I'm sorry to read about your diagnosis. Have you been referred to a specialist? If you are in England, there are three hospitals that treat appendix cancer - Basingstoke, Good Hope and The Christie.

    Angela x


    Angela 
    Pseudomyxoma peritonei survivor
    Trustee
    Pseudomyxoma Survivor

  • Hi I had omenthal caking and was removed early 2021 I have the mucinous you speak about travelling up to my lungs. I've just had my second operation of the year to have the pseudo removed from the outer wall of my right lung. I have just been told it has now attached itself to the heart as well about 2-3 cms for now. Fatigue set in with me when I started to get short of breath and found myself yawning a lot more than I usually would due to it being on my lungs. Hope this helps a bit. Any further questions just ask.

  • Hi Saxon

    I have just read your post and wanted to reply. My experiences are different but just wanted to acknowledge the difficult journey you re having both physically and emotionally. I hope you get support from this forum. Stay strong. You re a survivor. I only know of the Christie and Basingstoke… both in NHS England. I am in Wales and had to wait to get funding approved to be referred to Basingstoke as there are no specialist treatments available in Wales. 
    xx

  • Hi Kaz,

    Thank you for your supportive contact.
    I'm sorry not to have replied sooner but I've been battling excessive tiredness of late and cannot always get around to doing what I would like to do each day. I'm sure that you will be all too familiar with what I mean.

    I had my big op in Christies earlier last year and have been on chemo (on and off) ever since. I've just started my third round of treatment - last week - and the dip is kicking in now so the fatigue is quite accute.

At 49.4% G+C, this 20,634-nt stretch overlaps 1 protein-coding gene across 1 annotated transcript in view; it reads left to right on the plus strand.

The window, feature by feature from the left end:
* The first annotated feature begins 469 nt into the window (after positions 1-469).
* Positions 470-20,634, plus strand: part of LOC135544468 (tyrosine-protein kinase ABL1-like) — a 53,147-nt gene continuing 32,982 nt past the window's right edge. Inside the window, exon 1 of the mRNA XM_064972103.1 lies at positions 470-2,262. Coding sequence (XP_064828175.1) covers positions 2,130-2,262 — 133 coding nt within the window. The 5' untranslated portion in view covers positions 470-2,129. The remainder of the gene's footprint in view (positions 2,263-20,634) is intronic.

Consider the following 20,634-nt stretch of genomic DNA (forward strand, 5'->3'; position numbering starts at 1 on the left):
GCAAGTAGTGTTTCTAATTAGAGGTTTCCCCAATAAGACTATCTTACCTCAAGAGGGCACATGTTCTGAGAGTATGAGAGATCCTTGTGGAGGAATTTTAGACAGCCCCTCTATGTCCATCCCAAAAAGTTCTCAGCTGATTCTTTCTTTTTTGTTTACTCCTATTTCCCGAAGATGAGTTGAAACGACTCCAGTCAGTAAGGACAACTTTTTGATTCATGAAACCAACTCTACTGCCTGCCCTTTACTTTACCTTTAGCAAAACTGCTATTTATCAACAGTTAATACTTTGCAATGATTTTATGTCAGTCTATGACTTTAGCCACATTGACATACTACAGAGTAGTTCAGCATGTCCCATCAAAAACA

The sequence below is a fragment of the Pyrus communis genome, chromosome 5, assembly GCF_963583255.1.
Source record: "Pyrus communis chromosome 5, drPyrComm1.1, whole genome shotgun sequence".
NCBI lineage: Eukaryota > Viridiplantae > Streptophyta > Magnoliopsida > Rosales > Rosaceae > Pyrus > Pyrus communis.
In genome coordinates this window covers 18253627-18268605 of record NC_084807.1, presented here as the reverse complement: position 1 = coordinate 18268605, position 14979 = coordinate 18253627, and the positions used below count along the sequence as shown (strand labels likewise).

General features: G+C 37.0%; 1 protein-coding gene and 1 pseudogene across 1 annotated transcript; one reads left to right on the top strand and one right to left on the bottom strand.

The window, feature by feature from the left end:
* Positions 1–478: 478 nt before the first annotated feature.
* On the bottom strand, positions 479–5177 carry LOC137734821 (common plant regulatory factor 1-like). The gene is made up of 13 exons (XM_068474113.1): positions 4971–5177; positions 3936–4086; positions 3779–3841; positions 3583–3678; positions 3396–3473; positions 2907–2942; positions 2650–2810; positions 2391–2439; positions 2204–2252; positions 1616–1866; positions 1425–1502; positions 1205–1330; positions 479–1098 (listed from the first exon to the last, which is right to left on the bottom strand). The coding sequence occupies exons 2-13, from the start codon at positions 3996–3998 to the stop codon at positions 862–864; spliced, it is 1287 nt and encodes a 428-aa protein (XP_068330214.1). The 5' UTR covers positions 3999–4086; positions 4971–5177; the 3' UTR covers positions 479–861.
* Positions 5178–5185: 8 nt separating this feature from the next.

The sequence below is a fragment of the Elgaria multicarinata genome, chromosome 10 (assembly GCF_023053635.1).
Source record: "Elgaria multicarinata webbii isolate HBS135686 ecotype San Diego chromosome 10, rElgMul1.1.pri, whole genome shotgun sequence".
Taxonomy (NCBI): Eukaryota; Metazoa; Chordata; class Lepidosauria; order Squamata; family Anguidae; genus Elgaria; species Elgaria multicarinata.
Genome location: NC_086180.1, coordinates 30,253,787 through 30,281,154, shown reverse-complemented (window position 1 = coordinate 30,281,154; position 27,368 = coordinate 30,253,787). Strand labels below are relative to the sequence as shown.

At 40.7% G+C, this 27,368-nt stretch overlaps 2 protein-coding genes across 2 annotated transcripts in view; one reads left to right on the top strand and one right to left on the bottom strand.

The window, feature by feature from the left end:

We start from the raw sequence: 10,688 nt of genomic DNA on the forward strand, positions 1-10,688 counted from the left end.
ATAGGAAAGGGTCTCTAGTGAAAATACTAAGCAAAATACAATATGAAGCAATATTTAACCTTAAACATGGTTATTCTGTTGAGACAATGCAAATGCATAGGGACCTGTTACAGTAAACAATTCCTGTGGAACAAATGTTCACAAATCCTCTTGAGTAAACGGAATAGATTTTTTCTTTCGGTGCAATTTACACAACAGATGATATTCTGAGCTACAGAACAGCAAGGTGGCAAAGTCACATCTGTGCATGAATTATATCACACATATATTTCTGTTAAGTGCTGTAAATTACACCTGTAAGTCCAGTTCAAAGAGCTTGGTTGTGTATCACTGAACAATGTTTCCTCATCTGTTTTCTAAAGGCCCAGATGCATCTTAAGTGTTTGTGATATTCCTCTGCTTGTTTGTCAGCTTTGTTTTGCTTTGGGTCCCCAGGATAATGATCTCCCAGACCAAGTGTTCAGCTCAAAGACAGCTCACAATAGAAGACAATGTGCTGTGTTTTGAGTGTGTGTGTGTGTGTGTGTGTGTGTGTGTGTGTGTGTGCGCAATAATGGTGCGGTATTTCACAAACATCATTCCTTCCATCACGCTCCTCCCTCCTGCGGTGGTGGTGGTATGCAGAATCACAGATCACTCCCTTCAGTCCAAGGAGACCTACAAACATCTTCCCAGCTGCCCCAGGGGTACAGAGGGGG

I'm pleased to hear that you were able to get the treatment you needed at Basingstoke. Christies looked after me extremely well. They were all so kind and understanding. I met some wonderful people there.

    The hope has been that the chemo would start to make the cancer shrink but, to date, it has only managed to hold it in check. Of course, I'm grateful for this small mercy but my chemo options are running down. I couldn't take one drug because of its affect on my heart and another has caused nerve damage which may take a long time to resolve.

    Still, I'm an optimistic fighter and I look out and see the possibility of trials and experimental treatments ahead. I also see that a new drug is being trialled in Spain which may help suffers with our kind of mucinous cancer.

    I have a small nucleus of friends who have got my back and my wife and family are right by my side. It's never an easy road dealing with this kind of thing but we have to stand strong together and fight back. Simply knowing that there are others, like yourself, to whom we can reach out for moral and emotional support is incredibly empowering. 

    I look forward to keeping in touch and learning how you are progressing.

    Thank you for making contact.

    My best, Saxon. 

  • Hi Angela,

    Thank you for your contact.

    After first being diagnosed at one of my local hospitals, I was referred to the Christie hospital for the removal of my omentum and appendix. I'm still under the overall care of the surgeon there who operated on me but also under a specialist oncologist at another of my local hospitals where I am currently receiving chemo treatment.

    Chemo is holding things at bay but I'd like to see it reversing the cancer.

    We live in hope. Every day is a new day.

    Take care, Saxon.

  • Hi Saxon

    it sounds like you are doing all you possibly can and have great support too. You have great determination to help you stay strong. You sound like a fighter! Take one day art a time. I try to do at least one nice thing a day. It seems to help me a lot especially when I m feeling a bit down. X